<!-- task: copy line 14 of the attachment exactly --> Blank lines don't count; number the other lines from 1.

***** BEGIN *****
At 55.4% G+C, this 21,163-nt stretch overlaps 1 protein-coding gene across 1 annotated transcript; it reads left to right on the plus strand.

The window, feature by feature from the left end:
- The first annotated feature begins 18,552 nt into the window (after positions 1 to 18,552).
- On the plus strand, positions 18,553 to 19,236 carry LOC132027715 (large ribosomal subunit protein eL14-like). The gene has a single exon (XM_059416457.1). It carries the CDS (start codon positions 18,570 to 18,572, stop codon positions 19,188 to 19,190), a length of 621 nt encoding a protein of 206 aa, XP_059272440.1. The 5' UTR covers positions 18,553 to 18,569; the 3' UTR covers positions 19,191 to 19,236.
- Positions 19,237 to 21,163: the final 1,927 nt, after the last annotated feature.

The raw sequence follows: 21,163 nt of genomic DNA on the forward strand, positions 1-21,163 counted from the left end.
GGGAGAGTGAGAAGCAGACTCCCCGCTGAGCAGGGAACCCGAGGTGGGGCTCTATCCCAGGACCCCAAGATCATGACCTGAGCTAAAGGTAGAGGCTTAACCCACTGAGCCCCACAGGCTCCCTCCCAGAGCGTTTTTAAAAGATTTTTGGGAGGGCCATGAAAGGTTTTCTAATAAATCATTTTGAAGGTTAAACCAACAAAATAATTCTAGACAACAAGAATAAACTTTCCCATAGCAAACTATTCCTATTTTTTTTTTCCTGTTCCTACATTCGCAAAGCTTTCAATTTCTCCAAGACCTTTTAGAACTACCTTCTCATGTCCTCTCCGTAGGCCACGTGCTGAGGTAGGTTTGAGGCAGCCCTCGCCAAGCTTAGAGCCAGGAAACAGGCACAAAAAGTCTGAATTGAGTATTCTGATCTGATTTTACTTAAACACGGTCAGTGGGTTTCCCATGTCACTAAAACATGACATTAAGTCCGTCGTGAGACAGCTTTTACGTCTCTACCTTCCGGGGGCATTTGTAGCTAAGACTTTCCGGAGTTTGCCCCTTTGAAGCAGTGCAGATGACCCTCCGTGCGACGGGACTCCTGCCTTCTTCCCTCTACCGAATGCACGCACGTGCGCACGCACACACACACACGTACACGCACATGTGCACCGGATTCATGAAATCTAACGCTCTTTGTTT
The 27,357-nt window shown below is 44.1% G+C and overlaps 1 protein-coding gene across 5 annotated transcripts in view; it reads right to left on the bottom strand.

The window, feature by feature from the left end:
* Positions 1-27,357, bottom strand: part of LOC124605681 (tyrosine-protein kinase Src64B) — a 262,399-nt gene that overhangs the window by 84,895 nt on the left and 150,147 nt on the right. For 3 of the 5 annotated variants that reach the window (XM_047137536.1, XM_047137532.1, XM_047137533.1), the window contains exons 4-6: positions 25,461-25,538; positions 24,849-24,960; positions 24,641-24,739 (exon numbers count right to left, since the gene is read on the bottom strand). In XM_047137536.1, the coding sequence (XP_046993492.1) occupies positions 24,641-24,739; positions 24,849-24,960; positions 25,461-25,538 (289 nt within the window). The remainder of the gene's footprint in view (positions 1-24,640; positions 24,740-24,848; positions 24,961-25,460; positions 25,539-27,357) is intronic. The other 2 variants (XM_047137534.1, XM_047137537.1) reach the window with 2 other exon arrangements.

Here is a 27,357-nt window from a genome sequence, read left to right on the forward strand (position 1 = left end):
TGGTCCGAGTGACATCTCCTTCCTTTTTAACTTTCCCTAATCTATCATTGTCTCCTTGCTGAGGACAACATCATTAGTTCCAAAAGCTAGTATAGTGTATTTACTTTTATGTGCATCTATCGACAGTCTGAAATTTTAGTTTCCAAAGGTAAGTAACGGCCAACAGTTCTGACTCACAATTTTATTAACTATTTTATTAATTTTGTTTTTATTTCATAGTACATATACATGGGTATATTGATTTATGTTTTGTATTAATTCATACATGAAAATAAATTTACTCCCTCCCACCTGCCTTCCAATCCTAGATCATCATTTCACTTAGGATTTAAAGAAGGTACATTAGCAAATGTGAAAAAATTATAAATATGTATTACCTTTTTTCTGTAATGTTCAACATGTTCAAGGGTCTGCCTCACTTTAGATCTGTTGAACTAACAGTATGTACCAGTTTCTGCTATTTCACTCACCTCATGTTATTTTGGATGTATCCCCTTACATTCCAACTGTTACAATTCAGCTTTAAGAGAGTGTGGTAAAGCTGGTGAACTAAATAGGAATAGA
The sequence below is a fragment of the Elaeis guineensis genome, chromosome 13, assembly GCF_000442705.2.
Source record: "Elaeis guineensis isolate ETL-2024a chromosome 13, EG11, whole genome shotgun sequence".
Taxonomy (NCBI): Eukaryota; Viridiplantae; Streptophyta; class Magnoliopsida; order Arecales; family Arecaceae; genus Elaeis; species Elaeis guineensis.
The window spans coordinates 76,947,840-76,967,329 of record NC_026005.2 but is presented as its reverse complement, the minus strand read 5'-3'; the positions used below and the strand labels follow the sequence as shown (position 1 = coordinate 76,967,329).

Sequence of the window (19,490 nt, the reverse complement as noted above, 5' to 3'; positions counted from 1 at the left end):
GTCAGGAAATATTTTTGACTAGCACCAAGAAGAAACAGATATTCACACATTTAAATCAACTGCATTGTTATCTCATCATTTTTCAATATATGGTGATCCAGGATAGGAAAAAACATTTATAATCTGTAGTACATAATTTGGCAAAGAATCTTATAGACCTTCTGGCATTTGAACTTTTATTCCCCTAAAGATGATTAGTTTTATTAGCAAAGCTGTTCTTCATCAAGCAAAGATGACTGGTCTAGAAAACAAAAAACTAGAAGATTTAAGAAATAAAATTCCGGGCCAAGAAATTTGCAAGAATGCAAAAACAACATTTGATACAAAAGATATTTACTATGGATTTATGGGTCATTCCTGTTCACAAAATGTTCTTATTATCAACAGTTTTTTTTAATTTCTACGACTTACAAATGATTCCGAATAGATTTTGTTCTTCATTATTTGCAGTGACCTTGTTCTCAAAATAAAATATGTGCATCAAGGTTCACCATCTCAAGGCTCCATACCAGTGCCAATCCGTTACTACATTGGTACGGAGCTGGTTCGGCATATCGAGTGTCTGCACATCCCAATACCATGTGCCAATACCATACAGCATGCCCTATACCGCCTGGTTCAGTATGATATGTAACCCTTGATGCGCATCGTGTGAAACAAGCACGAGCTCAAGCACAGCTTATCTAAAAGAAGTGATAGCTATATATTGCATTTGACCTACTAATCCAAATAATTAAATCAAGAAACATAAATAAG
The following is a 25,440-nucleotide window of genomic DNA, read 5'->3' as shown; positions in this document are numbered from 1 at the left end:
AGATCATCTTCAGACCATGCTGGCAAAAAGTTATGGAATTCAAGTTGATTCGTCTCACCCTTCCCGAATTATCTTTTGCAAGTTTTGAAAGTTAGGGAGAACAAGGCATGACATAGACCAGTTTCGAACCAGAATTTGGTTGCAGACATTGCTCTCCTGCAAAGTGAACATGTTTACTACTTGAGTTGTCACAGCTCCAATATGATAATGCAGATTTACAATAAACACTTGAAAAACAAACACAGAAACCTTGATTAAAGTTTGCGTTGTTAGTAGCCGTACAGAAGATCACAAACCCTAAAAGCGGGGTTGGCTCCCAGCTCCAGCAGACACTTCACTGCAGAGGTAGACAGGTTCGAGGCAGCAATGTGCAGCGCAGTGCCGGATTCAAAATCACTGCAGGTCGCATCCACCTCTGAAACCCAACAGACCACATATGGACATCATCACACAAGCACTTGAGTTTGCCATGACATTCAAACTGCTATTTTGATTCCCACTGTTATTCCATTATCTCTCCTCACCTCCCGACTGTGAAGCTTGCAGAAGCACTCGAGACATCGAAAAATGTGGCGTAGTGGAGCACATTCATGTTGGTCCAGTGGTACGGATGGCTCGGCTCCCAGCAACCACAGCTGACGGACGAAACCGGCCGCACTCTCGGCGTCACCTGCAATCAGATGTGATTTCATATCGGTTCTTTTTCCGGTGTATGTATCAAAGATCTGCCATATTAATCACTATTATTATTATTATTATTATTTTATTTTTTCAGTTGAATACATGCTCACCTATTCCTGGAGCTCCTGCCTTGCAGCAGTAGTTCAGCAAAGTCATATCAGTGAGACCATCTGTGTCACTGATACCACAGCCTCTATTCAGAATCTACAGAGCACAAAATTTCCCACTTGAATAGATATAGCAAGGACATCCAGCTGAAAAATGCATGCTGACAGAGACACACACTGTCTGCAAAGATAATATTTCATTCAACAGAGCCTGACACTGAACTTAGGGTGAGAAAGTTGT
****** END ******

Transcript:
Source record: "Elaeis guineensis isolate ETL-2024a chromosome 13, EG11, whole genome shotgun sequence".